Within hours, CBS News was able to confirm that in the FBI's account of their interview, Davies was not at the hospital or the mission compound the night of the attack. 60 Minutes announced that a correction would be made, that the broadcast had been misled, and that it was a mistake to include Davies in the story.
In other words, the Times had to do CBS News' own job.
That might be the most embarrassing aspect of this episode. Logan and McClellan screwed up big time—and their motivations are fair game. But CBS News hung on to the Davies fiction after there was reason to suspect the network had been fooled and exploited. (The right-wing Benghazi truthers—this means you, Sen. Lindsey Graham—had jumped on the 60 Minutes report like fleas to a dog.) Did the brass at CBS News calculate that the network could ride out the storm? If so, they were thinking like political spinmeisters, not news people. That's a blemish that won't fade soon.
It's refreshing when a neoconservative says what he really wants. Hours after the Obama administration announced an interim agreement with Iran regarding its nuclear program, John Bolton, the hawk's hawk of the neocon crowd (remember when he practically yearned for terrorists to blow up Chicago with a nuclear device to teach Barack Obama a lesson?), was busy penning a piece for The Weekly Standard decrying the deal as an "abject surrender" of President Obama to the mullahs of Iran. Bolton essentially makes the familiar (and hyperbolic) conservative case that any deal that does not start with Iran trashing all of its nuclear equipment is yet another Munich moment. From this perspective, there can be no bargaining with Tehran—that is, no diplomacy. The only acceptable path is absolutist demands from the United States and its allies and total capitulation from Iran. Now what are the odds of that yielding success?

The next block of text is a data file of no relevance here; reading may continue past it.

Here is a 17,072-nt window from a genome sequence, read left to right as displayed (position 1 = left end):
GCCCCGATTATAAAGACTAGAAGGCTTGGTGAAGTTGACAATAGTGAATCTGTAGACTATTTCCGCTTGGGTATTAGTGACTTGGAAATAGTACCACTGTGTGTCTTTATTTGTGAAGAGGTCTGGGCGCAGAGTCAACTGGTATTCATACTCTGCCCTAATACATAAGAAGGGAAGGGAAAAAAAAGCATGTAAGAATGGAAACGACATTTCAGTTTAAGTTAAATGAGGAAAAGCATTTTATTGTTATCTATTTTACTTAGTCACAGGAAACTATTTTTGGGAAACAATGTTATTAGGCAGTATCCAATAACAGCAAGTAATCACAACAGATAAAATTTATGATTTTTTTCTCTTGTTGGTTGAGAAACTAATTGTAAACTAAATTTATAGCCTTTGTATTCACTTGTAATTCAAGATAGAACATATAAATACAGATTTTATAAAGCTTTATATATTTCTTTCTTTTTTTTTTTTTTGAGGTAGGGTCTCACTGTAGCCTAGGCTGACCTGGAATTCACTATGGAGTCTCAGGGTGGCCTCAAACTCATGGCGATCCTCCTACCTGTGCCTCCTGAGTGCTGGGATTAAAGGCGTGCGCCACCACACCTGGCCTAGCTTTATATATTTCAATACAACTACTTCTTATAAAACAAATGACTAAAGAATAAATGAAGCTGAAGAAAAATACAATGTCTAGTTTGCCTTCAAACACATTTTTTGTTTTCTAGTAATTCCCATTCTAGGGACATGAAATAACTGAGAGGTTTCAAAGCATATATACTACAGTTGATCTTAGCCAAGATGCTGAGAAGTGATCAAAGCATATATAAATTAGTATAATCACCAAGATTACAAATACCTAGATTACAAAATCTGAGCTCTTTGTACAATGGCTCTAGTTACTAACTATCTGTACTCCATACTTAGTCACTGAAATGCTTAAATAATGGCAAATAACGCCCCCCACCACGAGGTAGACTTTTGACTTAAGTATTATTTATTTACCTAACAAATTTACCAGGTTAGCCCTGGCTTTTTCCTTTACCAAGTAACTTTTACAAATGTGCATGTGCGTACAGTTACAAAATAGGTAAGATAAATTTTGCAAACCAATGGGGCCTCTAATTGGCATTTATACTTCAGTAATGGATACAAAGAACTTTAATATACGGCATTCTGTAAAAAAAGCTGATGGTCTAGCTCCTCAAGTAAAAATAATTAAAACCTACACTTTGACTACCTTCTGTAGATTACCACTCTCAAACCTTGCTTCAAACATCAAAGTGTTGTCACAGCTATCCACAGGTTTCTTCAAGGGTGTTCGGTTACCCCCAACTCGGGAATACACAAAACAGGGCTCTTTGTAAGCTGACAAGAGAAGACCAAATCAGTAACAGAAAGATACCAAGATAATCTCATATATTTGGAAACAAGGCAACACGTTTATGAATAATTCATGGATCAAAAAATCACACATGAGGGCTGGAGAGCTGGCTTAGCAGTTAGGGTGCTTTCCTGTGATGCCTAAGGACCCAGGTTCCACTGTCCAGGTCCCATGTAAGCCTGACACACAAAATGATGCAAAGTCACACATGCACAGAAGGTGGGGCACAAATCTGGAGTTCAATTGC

Bolton is honest enough to acknowledge that talking, as he sees it, will lead to nothing but an Iran armed to the teeth with nuclear weapons. Thus, his article ends with this assertion: "in truth, an Israeli military strike is the only way to avoid Tehran's otherwise inevitable march to nuclear weapons." Thank you, Ambassador, for such candor. He is acknowledging that from his perch there is nothing Obama can do short of giving Bibi Netanyahu the green light for a military assault on Iran. Consequently, Bolton's critique of the details of the negotiations deserves little attention, for he's set on war, not diplomacy—a view that may well be reflected throughout hawkish conservative circles.
If this is not enough to discount Bolton's take on the interim accord, there's also history. Prior to the US invasion of Iraq, he declared, "We are confident that Saddam Hussein has hidden weapons of mass destruction and production facilities in Iraq," noting that the US role in Iraq after any invasion would be "fairly minimal." For years afterward—after no WMDs were found in Iraq—Bolton continued to claim the WMD case for that war was justified. Despite this lousy track record, Bolton, like other neocons, is hardly bashful when it comes to making dire statements about Iran's nuclear programs and dismissing ongoing efforts at peaceful resolution. But give him credit for being clear about his bottom-line: let's skip all the chatting and get right to war.